Tyler Tafelsky of Better Triathlete comments on this: “As chief editor for a triathlon blog, we’ve been seeing the greatest SEO success with long-form content between 2k-4k words and lots of supplement imagery. However, the length of our top-performing blog posts is just a byproduct of producing the best possible piece on a given topic, which is the main objective.
One post might include a combination of listicles, product
images, FAQs, research studies, and other bits of information that address a
vast spectrum of related search queries.”
As we’ve been
discussing so far, a long blog post isn’t the be-all and end-all of improving
your ranking. Other factors play an important role too such as how relevant
your content is.
Laura Peters from Mike & Laura Travel sheds light on this: “In 2019, we discovered that the secret to growing our blog was mastering SEO strategies. We began implementing both on-page and backend SEO strategies including increasing page speed, building backlinks, and optimizing every blog post so that they include proper keywords.
An important factor when it comes to on-page SEO is blog
post length. It’s no secret that Google likes longer posts. For a while, our
content strategy including analyzing all of the blog posts that ranked in the
top 10 for the keyword we were targeting and writing more than what we found.
But the truth is, writing more doesn’t always mean that you’ll
win a spot on the first page of Google. Instead, we’ve realized that’s it’s
more about relevancy.
So, our current strategy includes writing the most relevant information about a topic. We answer every question and cover every topic that is directly related to the keyword we are targeting.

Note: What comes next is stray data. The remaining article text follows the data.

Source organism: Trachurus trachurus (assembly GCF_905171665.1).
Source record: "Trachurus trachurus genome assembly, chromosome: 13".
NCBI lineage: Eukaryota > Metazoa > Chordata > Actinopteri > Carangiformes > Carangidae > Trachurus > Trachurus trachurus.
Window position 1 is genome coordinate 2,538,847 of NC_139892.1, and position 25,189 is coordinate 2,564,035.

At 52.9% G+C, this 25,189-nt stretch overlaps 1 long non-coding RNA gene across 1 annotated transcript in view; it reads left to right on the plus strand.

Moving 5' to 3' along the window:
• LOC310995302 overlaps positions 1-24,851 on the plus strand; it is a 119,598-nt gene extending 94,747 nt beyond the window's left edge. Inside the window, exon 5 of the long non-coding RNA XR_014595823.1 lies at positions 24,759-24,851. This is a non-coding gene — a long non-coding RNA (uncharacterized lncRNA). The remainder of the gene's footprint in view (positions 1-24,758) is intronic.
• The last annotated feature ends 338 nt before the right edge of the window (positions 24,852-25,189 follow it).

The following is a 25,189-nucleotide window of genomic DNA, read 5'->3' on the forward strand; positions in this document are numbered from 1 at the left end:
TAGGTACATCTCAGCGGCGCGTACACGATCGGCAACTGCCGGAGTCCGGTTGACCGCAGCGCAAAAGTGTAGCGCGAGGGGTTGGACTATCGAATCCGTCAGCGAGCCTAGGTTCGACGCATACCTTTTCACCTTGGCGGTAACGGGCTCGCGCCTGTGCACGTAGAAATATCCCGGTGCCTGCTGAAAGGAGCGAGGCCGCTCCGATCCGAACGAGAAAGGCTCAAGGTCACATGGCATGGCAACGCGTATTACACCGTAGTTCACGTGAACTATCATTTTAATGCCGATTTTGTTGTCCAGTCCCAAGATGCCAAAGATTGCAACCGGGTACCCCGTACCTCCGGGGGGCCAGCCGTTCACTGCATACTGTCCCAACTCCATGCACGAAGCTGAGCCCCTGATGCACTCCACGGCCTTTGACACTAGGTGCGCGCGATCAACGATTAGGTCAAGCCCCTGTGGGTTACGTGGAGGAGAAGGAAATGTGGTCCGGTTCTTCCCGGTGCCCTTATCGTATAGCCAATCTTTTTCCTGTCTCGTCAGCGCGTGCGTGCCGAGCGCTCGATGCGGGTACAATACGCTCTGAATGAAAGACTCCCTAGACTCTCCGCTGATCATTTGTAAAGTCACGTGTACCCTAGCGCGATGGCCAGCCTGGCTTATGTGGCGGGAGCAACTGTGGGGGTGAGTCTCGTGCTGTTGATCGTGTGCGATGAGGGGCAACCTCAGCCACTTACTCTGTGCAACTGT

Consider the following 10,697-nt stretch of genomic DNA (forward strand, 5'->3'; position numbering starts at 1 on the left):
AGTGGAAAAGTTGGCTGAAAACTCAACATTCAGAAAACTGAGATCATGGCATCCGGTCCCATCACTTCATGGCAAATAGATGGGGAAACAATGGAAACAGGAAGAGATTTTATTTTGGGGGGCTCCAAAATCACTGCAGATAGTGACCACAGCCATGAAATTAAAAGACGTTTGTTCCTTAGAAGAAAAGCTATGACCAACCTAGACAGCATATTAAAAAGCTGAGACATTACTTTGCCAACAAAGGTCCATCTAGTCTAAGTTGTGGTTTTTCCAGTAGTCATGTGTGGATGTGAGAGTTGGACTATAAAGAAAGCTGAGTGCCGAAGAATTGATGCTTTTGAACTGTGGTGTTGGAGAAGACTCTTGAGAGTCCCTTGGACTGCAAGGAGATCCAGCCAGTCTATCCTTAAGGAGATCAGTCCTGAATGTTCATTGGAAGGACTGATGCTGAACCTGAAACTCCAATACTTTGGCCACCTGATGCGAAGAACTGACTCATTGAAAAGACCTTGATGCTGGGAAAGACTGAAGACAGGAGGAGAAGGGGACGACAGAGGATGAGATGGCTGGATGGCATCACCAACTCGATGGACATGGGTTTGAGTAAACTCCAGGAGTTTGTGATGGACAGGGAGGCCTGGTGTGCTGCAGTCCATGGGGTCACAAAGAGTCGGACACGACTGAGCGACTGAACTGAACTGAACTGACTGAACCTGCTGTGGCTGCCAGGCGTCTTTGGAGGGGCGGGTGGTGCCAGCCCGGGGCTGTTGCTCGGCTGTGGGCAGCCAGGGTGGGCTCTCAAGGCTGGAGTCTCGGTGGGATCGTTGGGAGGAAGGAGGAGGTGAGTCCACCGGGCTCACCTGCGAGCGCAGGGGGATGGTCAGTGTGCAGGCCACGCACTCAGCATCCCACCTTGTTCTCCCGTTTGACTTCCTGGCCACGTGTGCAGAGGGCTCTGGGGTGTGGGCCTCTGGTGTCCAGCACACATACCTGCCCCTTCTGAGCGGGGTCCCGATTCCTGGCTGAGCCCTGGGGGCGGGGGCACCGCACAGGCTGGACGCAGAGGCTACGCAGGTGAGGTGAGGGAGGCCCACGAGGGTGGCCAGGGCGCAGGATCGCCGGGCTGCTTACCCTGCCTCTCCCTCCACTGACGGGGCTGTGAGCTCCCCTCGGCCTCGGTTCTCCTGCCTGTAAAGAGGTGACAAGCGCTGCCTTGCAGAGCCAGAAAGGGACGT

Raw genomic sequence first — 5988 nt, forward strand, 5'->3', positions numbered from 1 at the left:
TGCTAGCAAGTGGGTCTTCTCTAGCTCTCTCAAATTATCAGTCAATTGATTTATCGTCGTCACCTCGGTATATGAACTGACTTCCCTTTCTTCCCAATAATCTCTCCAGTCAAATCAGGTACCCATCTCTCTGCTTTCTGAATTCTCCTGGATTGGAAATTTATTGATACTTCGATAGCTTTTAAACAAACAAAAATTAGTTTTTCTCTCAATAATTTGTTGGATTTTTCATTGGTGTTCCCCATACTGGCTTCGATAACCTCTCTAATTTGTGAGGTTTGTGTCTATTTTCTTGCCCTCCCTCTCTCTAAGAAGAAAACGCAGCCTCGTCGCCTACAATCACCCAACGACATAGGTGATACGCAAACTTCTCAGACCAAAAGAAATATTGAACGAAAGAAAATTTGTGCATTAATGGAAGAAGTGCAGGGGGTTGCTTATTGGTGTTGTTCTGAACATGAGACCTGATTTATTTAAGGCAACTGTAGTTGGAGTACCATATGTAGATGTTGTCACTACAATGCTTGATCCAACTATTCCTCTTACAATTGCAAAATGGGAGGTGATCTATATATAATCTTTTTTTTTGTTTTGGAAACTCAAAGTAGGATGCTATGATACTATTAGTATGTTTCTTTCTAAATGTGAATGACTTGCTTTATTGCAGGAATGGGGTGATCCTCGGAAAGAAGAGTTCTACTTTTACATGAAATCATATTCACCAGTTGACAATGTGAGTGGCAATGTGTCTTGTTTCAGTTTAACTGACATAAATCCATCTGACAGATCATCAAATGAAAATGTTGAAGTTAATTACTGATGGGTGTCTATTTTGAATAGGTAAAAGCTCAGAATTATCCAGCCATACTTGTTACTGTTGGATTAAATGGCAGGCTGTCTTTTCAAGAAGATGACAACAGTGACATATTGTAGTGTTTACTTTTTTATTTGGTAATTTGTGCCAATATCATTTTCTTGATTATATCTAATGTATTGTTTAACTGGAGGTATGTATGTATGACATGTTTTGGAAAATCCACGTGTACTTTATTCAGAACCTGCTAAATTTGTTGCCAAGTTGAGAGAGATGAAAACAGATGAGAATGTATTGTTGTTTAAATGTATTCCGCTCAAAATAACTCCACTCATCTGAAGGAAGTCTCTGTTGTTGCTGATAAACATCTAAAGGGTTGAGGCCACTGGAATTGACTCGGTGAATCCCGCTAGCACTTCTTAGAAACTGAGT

Typically, this means that our blog posts contain several thousands of words, which is great. But what is most important is that our post is a one-stop-shop for that specific keyword.”
In fact, this point is the heart of the entire discussion on the ideal blog post length. If your content isn’t good enough to answer your readers’ questions, it’ll fail at ranking well.
In this regard, FiG Advertising + Marketing’s Niles Koenigsberg highlights, “Search engines want to provide searchers with the most valuable, engaging, and relevant information possible. So, we believe that it is more important to create quality original content for client blogs rather than just stick to the word limit.
When you are creating engaging content with new conclusions
and original thoughts, we have found that Google responds more positively to
those pieces of blog content over generic articles.”
Josh Hastings from Money Life Wax makes a good point too: “While word count was more closely linked to ranking prior to the Google E-A-T adjustment, word count with high-quality content still matters. Word jamming isn’t ideal, however, longer quality posts that answer user intent rank higher.”
Put simply, “Word jamming isn’t ideal, however, longer quality posts that answer user intent rank higher.”
Not only do you need to understand your reader’s search
intent, but you need to know your target audience to know what will resonate
Katherine Pomeroy of 45/RPM outlines, “The length of the blog is not as important for SEO. However, length is important to understand what content will resonate with readers. Your blog needs to be long enough to contain value, but not too long that the reader stops reading it.
The sweet spot for a valuable, but still concise blog is between 500 and 1,000 words. That range allows you to explain a topic in enough depth that adds value for the viewer, but is still easily digested.”